Making Congress Decide

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September 3, 2013 10:24 a.m.

As I signaled over the weekend, I’m not clear on the best way to proceed with the poor set of options we appear to have in Syria. I’m also of mixed mind on Obama’s decision to take the question to Congress. I think there is no question that the President does not need Congress’s approval to take the action he seems inclined to take. And I’m surprised how many people now seem to think or pretend otherwise. That said, it is often wise to seek such authorization. And what we’ve seen over the last three days shows some of the perversity that grows up when Congress is not involved in questions of war and peace.You now have Republican members of Congress deploring 1) President Obama’s refusal to take military action against Syria, 2) insisting that he requires congressional authorization to do so or he should be impeached, 3) saying they won’t vote to authorize it because he won’t go far enough and 4) also because he’ll go too far. And the kicker is that it’s often the same person saying each of these mainly or in some cases totally contradictory things at the same time. I say Republicans. And in this case, their extreme animus toward the president intensifies the nonsense. But the shoe might well be on the other foot if a president of the other party were in office.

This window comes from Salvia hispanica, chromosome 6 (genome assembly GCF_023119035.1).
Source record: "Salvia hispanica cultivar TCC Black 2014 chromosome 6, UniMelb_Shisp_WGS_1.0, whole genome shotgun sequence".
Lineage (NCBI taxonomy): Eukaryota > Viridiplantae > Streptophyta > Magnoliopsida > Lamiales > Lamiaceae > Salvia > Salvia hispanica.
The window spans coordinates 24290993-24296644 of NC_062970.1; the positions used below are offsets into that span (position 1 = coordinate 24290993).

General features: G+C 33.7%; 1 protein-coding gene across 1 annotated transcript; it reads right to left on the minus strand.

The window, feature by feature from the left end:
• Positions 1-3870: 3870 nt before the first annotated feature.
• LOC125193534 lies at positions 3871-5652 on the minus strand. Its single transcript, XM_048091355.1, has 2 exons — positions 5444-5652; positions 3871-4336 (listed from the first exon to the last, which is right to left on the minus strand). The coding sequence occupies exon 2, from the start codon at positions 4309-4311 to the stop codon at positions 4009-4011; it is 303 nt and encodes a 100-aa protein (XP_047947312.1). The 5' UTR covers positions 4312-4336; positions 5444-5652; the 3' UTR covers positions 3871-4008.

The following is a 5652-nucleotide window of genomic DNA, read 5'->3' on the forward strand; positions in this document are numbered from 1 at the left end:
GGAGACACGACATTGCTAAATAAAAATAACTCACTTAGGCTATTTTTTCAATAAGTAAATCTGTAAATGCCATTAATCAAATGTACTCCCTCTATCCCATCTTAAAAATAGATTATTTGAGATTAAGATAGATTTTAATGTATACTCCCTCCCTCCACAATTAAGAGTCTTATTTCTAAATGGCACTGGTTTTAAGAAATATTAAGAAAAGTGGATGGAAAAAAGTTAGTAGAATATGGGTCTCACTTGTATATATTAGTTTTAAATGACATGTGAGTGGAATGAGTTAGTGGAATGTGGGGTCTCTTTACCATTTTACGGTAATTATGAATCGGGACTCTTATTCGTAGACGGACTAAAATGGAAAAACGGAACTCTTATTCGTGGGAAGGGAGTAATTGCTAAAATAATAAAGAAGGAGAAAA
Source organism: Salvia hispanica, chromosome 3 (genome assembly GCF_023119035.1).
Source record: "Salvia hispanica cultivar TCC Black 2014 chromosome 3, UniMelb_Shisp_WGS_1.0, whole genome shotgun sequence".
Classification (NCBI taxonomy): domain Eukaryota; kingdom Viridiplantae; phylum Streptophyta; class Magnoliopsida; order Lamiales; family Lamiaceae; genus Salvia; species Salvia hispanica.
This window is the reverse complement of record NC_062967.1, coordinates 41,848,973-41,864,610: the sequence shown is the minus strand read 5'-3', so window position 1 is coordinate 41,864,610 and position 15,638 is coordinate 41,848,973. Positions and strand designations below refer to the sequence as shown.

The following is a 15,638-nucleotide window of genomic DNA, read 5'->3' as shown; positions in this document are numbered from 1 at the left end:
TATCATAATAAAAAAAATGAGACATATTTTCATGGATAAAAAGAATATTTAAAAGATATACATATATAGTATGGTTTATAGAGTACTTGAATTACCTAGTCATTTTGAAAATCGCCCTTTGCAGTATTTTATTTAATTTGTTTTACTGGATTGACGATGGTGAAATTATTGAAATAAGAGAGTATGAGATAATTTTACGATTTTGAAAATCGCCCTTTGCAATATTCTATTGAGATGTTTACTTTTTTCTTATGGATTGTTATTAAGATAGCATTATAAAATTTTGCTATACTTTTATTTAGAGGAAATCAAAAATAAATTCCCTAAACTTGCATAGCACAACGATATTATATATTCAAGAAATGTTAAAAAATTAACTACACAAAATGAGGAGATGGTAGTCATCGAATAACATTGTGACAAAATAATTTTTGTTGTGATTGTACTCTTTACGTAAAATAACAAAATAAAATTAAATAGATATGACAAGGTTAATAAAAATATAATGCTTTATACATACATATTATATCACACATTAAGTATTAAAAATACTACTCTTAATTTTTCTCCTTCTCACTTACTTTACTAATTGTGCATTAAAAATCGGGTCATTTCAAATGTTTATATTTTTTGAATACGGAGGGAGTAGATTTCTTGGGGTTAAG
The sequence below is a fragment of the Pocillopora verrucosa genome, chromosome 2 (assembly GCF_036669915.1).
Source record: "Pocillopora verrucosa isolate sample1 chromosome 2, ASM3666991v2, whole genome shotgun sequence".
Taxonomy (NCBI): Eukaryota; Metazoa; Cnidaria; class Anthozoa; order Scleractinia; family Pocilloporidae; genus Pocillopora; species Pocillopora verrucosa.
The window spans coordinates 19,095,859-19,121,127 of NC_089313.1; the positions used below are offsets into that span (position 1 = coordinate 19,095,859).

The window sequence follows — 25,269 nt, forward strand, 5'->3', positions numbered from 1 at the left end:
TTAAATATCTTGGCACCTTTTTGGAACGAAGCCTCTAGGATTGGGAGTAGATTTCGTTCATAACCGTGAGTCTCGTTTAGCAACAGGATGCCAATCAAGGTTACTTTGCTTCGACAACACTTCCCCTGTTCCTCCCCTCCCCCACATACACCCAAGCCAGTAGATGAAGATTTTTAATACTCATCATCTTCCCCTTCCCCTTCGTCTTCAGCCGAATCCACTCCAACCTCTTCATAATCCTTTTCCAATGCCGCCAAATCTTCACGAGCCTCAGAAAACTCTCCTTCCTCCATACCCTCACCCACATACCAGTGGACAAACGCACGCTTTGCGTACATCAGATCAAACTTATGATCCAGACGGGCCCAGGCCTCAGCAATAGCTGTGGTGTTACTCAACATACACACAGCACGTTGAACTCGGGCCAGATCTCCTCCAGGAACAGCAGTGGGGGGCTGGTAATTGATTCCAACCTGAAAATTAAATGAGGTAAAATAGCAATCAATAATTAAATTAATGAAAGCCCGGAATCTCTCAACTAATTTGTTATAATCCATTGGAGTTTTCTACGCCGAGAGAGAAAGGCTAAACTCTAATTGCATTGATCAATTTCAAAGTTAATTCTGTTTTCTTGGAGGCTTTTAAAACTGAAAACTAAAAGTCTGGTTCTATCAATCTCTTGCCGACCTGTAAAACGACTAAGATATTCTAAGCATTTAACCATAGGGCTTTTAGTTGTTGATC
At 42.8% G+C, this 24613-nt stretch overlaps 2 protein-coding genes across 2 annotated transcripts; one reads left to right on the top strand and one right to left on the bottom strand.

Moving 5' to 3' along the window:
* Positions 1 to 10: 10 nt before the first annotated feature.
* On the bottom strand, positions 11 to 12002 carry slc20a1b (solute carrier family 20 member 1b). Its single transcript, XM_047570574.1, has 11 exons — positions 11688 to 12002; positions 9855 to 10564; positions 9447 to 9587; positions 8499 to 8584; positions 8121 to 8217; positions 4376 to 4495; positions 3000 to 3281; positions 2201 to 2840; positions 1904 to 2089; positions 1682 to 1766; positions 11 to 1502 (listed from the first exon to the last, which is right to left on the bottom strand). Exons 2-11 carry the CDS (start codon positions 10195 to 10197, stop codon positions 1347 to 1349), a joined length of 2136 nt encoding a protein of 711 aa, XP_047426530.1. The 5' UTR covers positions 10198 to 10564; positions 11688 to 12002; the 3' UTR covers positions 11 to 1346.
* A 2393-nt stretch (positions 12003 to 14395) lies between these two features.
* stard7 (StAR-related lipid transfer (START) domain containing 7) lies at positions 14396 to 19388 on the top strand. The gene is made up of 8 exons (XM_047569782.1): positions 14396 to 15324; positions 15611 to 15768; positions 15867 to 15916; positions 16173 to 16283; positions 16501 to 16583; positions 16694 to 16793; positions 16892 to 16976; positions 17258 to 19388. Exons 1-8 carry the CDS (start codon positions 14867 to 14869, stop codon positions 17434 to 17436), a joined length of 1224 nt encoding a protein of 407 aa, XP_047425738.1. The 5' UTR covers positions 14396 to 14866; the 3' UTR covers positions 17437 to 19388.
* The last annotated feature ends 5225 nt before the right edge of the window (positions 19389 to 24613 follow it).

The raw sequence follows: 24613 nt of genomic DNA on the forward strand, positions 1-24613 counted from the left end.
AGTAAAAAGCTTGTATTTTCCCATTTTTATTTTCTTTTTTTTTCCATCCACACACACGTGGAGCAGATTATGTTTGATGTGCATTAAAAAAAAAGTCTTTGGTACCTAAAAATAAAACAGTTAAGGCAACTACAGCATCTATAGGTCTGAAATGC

So if nothing else this is a good result of Obama’s decision: making people decide. You want to make this happen or prevent it from happening. Without accountability and some say in the process, you have this perverse process of everybody coming up with their own boutique war policy. I’m for it but only if it’s limited and gets the job done. I’m totally for kicking ass and saving the children, but I’m going to vote no because of Obamacare. Everybody just show their cards and live with it without excuses.

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